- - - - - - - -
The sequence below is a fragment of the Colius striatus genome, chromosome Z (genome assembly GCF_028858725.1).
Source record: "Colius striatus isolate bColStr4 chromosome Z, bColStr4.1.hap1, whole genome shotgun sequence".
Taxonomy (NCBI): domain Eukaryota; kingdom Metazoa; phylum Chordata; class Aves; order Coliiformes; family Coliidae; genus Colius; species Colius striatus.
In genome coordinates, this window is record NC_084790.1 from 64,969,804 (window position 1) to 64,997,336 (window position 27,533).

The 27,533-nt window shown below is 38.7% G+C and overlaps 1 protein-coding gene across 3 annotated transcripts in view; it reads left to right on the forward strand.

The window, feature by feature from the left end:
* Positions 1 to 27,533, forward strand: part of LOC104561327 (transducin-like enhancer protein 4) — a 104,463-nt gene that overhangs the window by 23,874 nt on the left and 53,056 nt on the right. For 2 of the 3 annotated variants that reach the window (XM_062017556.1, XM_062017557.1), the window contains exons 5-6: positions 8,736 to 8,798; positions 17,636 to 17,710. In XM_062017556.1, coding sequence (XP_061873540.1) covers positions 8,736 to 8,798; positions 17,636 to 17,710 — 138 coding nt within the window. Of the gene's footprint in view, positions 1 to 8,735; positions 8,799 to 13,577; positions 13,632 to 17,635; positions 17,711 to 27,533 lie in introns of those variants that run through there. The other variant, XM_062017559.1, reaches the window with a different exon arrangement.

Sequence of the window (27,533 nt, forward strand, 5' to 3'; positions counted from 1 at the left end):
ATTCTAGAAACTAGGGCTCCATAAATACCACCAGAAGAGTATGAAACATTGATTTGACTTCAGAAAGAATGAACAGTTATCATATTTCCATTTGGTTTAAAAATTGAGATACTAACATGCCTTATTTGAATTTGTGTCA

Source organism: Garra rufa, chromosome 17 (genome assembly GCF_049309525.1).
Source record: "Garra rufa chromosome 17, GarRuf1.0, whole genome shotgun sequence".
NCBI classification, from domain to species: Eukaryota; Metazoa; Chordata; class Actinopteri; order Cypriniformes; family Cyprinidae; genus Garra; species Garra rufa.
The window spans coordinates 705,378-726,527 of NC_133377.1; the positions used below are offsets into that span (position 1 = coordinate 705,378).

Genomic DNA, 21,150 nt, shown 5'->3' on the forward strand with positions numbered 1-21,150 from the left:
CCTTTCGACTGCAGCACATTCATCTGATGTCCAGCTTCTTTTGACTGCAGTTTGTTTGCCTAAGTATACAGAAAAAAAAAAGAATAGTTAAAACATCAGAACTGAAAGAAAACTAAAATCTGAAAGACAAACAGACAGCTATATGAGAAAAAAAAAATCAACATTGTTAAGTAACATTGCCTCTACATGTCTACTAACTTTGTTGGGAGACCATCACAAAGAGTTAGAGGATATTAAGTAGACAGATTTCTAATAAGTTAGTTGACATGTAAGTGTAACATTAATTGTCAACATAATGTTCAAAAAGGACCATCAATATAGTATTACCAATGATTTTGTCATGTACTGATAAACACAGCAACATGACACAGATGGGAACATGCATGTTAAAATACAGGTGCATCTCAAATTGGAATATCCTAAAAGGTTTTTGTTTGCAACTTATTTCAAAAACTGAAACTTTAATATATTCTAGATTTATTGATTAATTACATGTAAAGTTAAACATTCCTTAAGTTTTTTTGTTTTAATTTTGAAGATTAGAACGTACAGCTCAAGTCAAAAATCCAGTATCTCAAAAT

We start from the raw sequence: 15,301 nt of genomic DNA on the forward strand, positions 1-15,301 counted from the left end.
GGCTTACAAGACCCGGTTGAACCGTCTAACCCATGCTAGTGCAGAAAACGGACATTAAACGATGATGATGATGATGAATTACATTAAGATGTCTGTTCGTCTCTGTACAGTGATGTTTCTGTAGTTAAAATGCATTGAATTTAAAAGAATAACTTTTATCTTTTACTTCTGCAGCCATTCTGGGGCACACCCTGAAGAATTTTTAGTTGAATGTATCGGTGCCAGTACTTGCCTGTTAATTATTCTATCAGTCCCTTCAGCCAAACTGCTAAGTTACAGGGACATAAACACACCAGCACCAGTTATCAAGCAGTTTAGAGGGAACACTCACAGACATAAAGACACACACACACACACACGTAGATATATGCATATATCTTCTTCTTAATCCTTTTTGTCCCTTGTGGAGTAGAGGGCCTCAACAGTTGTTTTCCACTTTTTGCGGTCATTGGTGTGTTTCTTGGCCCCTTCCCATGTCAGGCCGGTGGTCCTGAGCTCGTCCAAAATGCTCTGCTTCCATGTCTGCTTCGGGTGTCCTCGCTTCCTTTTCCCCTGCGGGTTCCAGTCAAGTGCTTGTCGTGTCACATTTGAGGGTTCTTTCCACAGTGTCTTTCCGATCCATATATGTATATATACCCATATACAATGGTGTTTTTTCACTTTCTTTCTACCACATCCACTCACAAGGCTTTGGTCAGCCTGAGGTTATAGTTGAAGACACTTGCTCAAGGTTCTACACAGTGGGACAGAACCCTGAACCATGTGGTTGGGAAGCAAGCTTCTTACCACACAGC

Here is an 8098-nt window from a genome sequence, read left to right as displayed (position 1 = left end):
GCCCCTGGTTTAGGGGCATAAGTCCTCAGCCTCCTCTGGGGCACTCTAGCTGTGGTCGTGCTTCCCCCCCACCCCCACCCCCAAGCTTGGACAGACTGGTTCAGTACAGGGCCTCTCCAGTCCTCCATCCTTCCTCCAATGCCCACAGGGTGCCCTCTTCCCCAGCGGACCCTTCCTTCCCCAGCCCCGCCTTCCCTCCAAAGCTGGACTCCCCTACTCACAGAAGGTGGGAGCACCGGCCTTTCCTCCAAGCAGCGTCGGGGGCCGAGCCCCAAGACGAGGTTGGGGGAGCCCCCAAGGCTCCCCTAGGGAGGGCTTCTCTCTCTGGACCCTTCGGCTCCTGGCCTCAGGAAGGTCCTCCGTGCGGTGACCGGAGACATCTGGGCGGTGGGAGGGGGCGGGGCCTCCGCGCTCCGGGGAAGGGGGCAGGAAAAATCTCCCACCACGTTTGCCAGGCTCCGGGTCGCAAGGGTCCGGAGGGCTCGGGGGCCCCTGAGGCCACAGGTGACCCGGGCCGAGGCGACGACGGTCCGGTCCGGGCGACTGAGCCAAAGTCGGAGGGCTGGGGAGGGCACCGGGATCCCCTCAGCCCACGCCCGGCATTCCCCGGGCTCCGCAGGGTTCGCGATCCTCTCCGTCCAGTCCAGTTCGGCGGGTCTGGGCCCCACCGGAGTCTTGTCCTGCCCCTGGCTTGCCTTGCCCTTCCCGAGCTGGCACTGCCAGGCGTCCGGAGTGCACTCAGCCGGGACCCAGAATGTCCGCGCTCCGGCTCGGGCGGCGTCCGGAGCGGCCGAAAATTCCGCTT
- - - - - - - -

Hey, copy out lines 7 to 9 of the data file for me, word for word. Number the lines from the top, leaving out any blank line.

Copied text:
* Positions 1 to 27,533, forward strand: part of LOC104561327 (transducin-like enhancer protein 4) — a 104,463-nt gene that overhangs the window by 23,874 nt on the left and 53,056 nt on the right. For 2 of the 3 annotated variants that reach the window (XM_062017556.1, XM_062017557.1), the window contains exons 5-6: positions 8,736 to 8,798; positions 17,636 to 17,710. In XM_062017556.1, coding sequence (XP_061873540.1) covers positions 8,736 to 8,798; positions 17,636 to 17,710 — 138 coding nt within the window. Of the gene's footprint in view, positions 1 to 8,735; positions 8,799 to 13,577; positions 13,632 to 17,635; positions 17,711 to 27,533 lie in introns of those variants that run through there. The other variant, XM_062017559.1, reaches the window with a different exon arrangement.

Sequence of the window (27,533 nt, forward strand, 5' to 3'; positions counted from 1 at the left end):
ATTCTAGAAACTAGGGCTCCATAAATACCACCAGAAGAGTATGAAACATTGATTTGACTTCAGAAAGAATGAACAGTTATCATATTTCCATTTGGTTTAAAAATTGAGATACTAACATGCCTTATTTGAATTTGTGTCA